I recently read a newspaper article in a business/legal publication that prompted this post. The premise of the article was that women are more likely to be plaintiff prone on juries than men. Prominent and successful lawyers espoused their preference for having women on juries. A jury consultant (of whom I’ve never heard) reported research […]

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Some things change and some things remain the same.  Over the years of my career as a trial consultant, there have been several constant factors, including many attorneys’ search for “a magic bullet,” “an easy way out,” or as David says, “a shortcut.”  Instead of spending some time learning about how people make decisions, why […]

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Lessons Learned the Hard Way

I make mistakes, a lot of them. A few minutes ago, David pointed out my most recent mistake, for which I apologized. I almost always take responsibility for my mistakes and I try to correct them when it is possible to do so. Fortunately, none of my mistakes have resulted in seriously negative outcomes for […]

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Some of the lessons learned at the top of my list are not really mistake driven, but lessons learned due to many of the unique aspects of doing trial consulting work, including working with highly successful, demanding clients (attorneys) on difficult and complex cases.  And, further, while we are not doing “rocket science,” there are […]

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Don’t Sweat the Small Stuff

“Don’t Sweat the Small Stuff” is a phrase used to suggest one should relax, chill out, and not worry about the little things, things which sometime seem out of one’s control. Well, that’s great. But, our “day job” as trial consultants doesn’t allow it. Neither does my prior advocation, photography. For example, when photographing people […]

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This topic, “Don’t Sweat the Small Stuff,” came up recently during a slightly heated debate David and I were having about the proper way to prepare something we were having for dinner.  (As the reader might imagine, David and I have many debates, some over trivial matters, on an almost daily basis.)  I don’t recall […]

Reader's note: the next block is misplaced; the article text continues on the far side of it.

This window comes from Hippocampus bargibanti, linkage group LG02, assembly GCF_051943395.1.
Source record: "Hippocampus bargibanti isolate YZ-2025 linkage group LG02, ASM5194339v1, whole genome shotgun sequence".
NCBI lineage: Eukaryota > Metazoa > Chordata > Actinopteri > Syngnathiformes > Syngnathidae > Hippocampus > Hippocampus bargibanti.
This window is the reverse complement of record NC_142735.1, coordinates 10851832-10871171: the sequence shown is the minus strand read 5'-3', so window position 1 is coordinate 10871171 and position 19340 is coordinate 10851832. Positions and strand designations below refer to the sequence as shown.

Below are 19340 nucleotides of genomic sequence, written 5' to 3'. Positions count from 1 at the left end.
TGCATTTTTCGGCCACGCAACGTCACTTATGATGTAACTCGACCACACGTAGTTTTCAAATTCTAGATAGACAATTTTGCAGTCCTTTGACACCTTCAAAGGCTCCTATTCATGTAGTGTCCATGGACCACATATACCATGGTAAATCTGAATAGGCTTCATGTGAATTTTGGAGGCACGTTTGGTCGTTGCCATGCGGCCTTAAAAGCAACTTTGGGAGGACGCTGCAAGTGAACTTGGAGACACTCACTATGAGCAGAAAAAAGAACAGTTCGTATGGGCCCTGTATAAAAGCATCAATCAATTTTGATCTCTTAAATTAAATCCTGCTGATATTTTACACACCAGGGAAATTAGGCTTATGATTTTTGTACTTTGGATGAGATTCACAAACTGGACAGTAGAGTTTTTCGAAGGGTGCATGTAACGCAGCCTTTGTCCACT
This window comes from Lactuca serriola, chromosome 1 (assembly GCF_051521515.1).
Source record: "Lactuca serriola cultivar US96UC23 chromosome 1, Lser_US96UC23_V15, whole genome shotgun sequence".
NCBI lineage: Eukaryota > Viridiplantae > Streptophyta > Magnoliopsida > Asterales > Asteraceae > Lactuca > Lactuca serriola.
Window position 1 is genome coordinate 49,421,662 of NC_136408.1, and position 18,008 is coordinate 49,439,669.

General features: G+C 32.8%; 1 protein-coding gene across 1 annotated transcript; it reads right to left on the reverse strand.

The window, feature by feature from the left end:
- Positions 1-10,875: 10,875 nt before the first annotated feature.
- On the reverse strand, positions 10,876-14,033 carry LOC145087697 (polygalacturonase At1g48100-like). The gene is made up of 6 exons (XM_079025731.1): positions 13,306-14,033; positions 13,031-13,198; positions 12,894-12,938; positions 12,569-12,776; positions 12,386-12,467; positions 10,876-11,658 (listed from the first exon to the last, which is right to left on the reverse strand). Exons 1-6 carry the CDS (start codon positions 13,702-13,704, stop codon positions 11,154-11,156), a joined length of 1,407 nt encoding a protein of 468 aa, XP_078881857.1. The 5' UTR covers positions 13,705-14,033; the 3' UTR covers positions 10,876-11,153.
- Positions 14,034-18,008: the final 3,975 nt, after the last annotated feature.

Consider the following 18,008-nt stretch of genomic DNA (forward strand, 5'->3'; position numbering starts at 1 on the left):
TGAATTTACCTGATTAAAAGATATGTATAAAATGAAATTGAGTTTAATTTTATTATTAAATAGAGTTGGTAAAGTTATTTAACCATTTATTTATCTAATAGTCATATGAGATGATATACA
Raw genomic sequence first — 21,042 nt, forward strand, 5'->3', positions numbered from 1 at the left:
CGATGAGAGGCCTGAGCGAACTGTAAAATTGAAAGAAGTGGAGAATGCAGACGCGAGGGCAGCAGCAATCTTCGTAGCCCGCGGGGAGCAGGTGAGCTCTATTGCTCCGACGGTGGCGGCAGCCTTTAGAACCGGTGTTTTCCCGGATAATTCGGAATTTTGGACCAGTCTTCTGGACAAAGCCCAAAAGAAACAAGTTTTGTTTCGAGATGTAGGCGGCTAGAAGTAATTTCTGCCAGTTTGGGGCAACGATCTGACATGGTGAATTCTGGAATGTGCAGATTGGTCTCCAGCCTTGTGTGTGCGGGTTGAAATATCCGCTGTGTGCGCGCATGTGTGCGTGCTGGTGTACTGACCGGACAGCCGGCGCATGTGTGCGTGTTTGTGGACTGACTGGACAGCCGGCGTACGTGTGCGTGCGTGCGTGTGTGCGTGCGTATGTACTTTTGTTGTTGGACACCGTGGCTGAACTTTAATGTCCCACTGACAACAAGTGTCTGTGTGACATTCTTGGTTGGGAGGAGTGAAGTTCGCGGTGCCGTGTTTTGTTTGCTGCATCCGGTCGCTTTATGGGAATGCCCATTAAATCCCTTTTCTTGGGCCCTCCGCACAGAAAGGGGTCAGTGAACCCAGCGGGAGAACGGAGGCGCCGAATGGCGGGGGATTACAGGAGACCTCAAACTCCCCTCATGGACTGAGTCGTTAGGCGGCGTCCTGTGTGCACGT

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Are They Paying Attention?

My post about whether the mock jurors take it seriously reminded me of another aspect of this client related surprise. Watching a group of people, mock jurors, listen to the case arguments in a mock trial can sometimes be misleading. Some mock jurors are clearly engaged, others have their eyes closed, others are frantically taking […]

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Similar to some attorneys’ concern about whether the mock jurors take their participation seriously is their concern about whether the mock jurors are paying attention.  And, just as it pertains to the issue of the mock jurors taking the case, and their participation, seriously, I have found that most of them pay attention. There is […]

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Do They Always Take it Seriously?

A client, who had never observed a Magnus mock trial, asked the question which is the title of this post during a recent mock trial. The “they” is the mock jurors. The “it” is the case. The answer is YES! The rest of the story is that, despite the mock jurors knowing they are only […]

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It is difficult for new clients to understand the seriousness with which most of Magnus’ mock jurors conduct themselves during mock jury research.  Everyone who attends a mock jury, of course, knows they are part of a research exercise, thus, the word “mock” precedes the word “jury.”  Not only do the attorneys recognize we are […]